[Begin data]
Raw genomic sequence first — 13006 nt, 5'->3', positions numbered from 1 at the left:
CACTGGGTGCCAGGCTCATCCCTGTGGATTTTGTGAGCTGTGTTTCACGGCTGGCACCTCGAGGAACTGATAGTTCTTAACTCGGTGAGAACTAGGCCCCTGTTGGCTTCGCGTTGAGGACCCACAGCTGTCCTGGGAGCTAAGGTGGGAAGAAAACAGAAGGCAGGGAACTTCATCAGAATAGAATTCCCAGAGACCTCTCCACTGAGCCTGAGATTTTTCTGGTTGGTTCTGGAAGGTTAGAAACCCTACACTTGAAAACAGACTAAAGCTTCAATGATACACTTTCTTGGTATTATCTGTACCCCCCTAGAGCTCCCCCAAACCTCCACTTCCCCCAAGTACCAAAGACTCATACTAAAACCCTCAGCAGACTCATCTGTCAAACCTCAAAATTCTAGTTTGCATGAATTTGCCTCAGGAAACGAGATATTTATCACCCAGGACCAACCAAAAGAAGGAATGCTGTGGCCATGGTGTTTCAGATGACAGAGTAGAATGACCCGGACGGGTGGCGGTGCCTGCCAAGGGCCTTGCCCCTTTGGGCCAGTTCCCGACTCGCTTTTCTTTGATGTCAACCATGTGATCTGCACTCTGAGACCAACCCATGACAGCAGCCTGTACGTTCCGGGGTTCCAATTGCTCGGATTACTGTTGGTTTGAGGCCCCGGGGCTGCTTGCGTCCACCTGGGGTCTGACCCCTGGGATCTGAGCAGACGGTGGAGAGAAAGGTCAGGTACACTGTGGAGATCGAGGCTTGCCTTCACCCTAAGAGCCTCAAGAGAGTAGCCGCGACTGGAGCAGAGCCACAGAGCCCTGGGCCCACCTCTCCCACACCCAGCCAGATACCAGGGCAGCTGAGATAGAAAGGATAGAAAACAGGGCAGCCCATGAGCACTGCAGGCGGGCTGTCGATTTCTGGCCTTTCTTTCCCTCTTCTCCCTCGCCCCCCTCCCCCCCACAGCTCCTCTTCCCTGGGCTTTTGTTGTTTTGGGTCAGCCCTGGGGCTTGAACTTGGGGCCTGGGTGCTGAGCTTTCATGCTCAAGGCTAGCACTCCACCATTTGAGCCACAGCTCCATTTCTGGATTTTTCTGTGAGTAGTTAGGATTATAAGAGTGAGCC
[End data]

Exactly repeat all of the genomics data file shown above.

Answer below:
Raw genomic sequence first — 13006 nt, 5'->3', positions numbered from 1 at the left:
CACTGGGTGCCAGGCTCATCCCTGTGGATTTTGTGAGCTGTGTTTCACGGCTGGCACCTCGAGGAACTGATAGTTCTTAACTCGGTGAGAACTAGGCCCCTGTTGGCTTCGCGTTGAGGACCCACAGCTGTCCTGGGAGCTAAGGTGGGAAGAAAACAGAAGGCAGGGAACTTCATCAGAATAGAATTCCCAGAGACCTCTCCACTGAGCCTGAGATTTTTCTGGTTGGTTCTGGAAGGTTAGAAACCCTACACTTGAAAACAGACTAAAGCTTCAATGATACACTTTCTTGGTATTATCTGTACCCCCCTAGAGCTCCCCCAAACCTCCACTTCCCCCAAGTACCAAAGACTCATACTAAAACCCTCAGCAGACTCATCTGTCAAACCTCAAAATTCTAGTTTGCATGAATTTGCCTCAGGAAACGAGATATTTATCACCCAGGACCAACCAAAAGAAGGAATGCTGTGGCCATGGTGTTTCAGATGACAGAGTAGAATGACCCGGACGGGTGGCGGTGCCTGCCAAGGGCCTTGCCCCTTTGGGCCAGTTCCCGACTCGCTTTTCTTTGATGTCAACCATGTGATCTGCACTCTGAGACCAACCCATGACAGCAGCCTGTACGTTCCGGGGTTCCAATTGCTCGGATTACTGTTGGTTTGAGGCCCCGGGGCTGCTTGCGTCCACCTGGGGTCTGACCCCTGGGATCTGAGCAGACGGTGGAGAGAAAGGTCAGGTACACTGTGGAGATCGAGGCTTGCCTTCACCCTAAGAGCCTCAAGAGAGTAGCCGCGACTGGAGCAGAGCCACAGAGCCCTGGGCCCACCTCTCCCACACCCAGCCAGATACCAGGGCAGCTGAGATAGAAAGGATAGAAAACAGGGCAGCCCATGAGCACTGCAGGCGGGCTGTCGATTTCTGGCCTTTCTTTCCCTCTTCTCCCTCGCCCCCCTCCCCCCCACAGCTCCTCTTCCCTGGGCTTTTGTTGTTTTGGGTCAGCCCTGGGGCTTGAACTTGGGGCCTGGGTGCTGAGCTTTCATGCTCAAGGCTAGCACTCCACCATTTGAGCCACAGCTCCATTTCTGGATTTTTCTGTGAGTAGTTAGGATTATAAGAGTGAGCC